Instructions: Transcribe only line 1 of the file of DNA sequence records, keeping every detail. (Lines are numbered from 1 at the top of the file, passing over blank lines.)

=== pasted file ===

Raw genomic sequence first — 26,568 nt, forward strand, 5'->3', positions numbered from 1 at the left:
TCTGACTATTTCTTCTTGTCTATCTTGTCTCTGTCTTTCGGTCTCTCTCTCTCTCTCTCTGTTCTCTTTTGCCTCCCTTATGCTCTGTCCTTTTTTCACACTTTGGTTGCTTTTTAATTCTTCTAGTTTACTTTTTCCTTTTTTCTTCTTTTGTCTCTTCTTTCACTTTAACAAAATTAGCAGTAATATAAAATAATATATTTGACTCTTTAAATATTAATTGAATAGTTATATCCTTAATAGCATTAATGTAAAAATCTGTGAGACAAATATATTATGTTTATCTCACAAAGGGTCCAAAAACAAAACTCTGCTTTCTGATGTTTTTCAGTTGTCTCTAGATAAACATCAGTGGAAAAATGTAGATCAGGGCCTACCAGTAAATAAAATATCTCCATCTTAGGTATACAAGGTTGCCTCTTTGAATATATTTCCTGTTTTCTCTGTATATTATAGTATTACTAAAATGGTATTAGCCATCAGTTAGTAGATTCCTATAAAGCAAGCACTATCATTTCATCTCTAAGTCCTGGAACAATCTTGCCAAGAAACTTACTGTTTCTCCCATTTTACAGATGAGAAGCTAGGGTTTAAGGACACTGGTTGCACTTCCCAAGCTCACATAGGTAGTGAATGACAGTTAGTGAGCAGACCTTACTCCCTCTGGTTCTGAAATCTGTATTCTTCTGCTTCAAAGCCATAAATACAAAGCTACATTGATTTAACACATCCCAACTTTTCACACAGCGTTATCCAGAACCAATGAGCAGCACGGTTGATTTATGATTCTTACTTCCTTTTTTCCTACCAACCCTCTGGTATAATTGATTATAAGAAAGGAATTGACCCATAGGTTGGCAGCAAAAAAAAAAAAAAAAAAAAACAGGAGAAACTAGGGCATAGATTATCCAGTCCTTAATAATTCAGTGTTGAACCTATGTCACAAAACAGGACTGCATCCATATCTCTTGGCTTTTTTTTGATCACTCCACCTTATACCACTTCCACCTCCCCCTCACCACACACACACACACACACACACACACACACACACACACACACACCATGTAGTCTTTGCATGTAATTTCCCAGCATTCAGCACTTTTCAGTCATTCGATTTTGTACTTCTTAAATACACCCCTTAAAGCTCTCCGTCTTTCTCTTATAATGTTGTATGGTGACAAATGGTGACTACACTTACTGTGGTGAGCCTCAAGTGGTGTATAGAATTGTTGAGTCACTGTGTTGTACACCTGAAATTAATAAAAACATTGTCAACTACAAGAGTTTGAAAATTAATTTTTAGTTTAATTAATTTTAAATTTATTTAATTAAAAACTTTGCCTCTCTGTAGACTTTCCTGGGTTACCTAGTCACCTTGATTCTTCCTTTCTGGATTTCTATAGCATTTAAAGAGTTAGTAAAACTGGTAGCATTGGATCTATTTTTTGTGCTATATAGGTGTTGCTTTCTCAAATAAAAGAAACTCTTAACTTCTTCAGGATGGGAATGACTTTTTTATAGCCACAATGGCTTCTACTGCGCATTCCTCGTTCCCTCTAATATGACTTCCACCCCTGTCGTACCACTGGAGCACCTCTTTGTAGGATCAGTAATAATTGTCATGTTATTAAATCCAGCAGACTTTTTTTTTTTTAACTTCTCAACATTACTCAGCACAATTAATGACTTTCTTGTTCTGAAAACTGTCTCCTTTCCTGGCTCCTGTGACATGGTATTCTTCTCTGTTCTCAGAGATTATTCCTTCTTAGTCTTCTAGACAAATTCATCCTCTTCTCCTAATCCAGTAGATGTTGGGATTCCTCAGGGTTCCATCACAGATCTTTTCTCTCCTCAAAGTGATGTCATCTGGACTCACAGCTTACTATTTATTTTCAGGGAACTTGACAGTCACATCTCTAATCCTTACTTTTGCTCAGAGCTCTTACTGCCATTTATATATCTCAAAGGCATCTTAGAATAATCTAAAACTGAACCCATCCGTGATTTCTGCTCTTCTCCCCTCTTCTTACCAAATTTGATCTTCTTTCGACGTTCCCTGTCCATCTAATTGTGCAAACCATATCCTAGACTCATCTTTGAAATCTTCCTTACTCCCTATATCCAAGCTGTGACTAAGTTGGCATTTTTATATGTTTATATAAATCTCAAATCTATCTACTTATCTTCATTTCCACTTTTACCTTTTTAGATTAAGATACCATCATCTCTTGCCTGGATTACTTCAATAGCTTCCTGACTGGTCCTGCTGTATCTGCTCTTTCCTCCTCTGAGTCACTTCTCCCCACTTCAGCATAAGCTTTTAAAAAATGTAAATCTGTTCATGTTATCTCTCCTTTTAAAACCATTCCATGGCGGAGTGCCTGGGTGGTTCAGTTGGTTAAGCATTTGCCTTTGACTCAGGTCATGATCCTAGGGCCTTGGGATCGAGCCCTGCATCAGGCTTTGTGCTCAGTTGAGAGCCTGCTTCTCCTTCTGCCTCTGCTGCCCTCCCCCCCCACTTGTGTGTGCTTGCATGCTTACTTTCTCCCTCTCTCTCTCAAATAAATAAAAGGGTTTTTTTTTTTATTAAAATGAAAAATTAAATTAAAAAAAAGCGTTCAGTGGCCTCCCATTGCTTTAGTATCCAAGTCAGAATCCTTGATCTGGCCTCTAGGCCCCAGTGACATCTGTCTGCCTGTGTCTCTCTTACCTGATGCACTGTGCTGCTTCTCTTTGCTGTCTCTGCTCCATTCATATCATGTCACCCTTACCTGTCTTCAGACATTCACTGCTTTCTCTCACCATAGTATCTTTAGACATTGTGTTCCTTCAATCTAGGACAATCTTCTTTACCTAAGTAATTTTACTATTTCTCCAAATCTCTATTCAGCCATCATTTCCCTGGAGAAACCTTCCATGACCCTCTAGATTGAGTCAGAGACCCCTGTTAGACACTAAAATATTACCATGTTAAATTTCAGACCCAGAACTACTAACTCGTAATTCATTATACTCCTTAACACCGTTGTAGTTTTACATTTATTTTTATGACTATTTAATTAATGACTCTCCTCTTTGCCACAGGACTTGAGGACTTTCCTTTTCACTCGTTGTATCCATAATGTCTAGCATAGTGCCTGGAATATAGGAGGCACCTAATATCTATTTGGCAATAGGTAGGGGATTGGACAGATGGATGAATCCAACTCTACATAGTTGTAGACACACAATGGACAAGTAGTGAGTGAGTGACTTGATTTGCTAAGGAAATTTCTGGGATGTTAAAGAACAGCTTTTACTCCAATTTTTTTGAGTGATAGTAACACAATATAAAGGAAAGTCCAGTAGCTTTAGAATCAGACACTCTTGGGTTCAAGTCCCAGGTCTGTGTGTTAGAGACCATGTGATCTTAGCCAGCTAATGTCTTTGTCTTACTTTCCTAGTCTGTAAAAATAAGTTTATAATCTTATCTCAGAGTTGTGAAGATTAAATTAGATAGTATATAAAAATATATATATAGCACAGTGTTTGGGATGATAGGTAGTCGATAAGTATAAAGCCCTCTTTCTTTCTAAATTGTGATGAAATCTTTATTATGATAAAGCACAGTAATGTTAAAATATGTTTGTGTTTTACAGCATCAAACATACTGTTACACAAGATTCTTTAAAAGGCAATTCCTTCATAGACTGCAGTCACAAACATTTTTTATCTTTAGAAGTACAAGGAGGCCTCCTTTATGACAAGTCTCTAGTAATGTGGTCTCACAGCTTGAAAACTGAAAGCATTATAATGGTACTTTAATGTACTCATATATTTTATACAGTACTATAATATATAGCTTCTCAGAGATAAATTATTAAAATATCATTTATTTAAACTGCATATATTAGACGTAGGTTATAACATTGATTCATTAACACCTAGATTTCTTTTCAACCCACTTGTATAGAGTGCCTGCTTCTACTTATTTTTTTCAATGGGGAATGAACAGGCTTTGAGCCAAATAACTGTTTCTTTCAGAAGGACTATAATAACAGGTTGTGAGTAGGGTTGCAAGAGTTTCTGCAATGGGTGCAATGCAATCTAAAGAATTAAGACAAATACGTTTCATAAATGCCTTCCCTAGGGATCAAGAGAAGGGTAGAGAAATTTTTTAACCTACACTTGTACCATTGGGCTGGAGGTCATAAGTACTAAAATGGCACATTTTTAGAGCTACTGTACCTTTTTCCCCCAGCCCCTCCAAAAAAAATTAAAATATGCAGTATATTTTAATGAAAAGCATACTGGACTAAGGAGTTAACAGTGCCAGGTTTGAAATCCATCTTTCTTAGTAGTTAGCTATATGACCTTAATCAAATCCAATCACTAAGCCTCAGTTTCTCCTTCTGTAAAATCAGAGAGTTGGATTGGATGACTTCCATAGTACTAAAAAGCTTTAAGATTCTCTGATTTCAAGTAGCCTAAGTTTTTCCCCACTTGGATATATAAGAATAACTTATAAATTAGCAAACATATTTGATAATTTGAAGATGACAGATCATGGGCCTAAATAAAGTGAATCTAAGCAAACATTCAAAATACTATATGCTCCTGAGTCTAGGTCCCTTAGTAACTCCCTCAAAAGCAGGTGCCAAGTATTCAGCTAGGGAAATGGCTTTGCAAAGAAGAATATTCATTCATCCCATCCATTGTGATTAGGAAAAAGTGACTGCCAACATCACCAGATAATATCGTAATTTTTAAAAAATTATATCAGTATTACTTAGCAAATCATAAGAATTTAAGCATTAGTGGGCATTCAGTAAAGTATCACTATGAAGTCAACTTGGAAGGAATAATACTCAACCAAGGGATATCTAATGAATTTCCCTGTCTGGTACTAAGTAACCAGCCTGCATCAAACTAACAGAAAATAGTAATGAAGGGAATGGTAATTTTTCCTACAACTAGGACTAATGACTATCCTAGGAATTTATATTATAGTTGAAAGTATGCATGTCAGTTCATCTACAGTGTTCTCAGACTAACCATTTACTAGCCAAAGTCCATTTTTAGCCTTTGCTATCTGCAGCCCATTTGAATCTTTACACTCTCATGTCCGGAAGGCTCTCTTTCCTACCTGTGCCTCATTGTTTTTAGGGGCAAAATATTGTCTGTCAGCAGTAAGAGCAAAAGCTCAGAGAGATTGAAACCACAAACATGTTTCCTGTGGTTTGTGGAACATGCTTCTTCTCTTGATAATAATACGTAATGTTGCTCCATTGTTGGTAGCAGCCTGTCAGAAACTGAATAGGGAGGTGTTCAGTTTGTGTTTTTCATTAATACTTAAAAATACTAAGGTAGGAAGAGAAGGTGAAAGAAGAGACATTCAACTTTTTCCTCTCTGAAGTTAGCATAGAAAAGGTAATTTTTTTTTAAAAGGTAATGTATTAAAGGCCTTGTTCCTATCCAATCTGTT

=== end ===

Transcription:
Raw genomic sequence first — 26,568 nt, forward strand, 5'->3', positions numbered from 1 at the left: